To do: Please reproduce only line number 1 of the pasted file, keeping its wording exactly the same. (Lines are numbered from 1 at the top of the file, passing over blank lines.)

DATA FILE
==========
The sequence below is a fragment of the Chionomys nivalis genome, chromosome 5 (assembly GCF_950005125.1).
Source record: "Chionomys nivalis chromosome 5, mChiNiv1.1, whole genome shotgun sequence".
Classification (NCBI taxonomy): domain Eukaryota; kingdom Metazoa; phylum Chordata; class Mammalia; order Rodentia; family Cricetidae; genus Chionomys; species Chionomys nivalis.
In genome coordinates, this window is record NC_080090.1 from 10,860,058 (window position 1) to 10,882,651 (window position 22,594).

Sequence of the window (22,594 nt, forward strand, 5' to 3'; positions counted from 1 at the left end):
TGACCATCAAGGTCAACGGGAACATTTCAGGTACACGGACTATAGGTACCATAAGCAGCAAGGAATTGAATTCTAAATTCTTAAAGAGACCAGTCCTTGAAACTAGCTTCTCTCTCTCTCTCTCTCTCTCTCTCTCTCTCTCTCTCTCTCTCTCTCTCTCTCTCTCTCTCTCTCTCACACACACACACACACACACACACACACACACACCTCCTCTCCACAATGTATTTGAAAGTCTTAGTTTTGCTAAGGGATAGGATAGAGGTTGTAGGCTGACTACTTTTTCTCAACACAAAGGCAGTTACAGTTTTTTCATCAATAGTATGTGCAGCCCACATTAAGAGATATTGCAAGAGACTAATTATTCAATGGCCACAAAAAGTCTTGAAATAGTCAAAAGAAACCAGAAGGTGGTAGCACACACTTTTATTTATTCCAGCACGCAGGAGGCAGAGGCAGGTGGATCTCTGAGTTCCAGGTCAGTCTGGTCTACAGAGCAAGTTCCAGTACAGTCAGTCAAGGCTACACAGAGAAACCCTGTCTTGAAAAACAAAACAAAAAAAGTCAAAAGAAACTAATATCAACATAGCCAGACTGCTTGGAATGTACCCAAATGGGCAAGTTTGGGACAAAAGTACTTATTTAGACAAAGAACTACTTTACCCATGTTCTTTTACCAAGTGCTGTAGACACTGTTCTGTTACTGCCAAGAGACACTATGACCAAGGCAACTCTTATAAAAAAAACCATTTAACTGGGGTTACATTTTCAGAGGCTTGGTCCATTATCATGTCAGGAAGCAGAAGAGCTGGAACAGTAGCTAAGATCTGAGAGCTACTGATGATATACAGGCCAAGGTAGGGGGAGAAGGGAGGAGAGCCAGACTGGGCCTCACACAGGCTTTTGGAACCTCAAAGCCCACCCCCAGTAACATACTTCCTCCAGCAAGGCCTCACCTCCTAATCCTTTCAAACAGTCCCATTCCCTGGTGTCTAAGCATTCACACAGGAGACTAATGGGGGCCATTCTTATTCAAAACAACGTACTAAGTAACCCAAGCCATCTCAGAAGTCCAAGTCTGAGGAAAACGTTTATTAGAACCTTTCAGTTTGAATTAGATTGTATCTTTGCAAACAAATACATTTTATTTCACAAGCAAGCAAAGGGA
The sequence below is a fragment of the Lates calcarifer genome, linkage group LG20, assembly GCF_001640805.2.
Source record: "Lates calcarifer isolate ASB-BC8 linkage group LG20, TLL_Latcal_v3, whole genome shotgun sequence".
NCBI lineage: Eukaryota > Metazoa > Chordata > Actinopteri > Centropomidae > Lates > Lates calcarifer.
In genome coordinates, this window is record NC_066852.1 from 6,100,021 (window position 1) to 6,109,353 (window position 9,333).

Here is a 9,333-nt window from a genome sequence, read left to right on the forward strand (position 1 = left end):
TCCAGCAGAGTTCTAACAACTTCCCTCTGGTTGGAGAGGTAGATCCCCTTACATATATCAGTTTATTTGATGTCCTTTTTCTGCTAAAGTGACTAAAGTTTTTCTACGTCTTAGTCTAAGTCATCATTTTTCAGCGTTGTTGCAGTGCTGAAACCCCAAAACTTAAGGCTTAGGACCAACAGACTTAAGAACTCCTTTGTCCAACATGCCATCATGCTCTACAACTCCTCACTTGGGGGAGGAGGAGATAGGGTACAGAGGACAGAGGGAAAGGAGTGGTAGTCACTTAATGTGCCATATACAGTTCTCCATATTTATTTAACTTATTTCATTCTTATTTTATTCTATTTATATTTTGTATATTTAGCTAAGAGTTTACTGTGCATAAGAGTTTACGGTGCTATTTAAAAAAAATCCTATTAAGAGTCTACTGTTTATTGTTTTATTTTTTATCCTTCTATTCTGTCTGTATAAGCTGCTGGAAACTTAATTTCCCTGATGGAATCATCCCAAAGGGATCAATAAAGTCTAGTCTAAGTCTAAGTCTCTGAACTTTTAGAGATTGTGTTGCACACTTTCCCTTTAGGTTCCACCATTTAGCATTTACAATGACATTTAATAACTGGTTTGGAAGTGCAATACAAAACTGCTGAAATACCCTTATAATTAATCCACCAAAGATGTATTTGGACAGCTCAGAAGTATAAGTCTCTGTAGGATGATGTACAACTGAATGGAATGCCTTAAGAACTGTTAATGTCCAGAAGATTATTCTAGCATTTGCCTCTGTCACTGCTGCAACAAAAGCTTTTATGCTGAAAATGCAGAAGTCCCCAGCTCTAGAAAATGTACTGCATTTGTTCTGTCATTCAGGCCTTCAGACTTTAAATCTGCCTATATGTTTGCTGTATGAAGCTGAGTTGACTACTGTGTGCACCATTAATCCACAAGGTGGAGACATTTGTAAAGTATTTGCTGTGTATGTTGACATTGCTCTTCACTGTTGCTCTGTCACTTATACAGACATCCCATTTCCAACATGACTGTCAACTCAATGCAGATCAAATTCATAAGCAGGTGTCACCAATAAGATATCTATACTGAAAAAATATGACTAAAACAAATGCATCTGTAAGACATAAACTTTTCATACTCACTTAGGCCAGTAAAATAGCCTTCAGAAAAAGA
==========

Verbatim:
The sequence below is a fragment of the Chionomys nivalis genome, chromosome 5 (assembly GCF_950005125.1).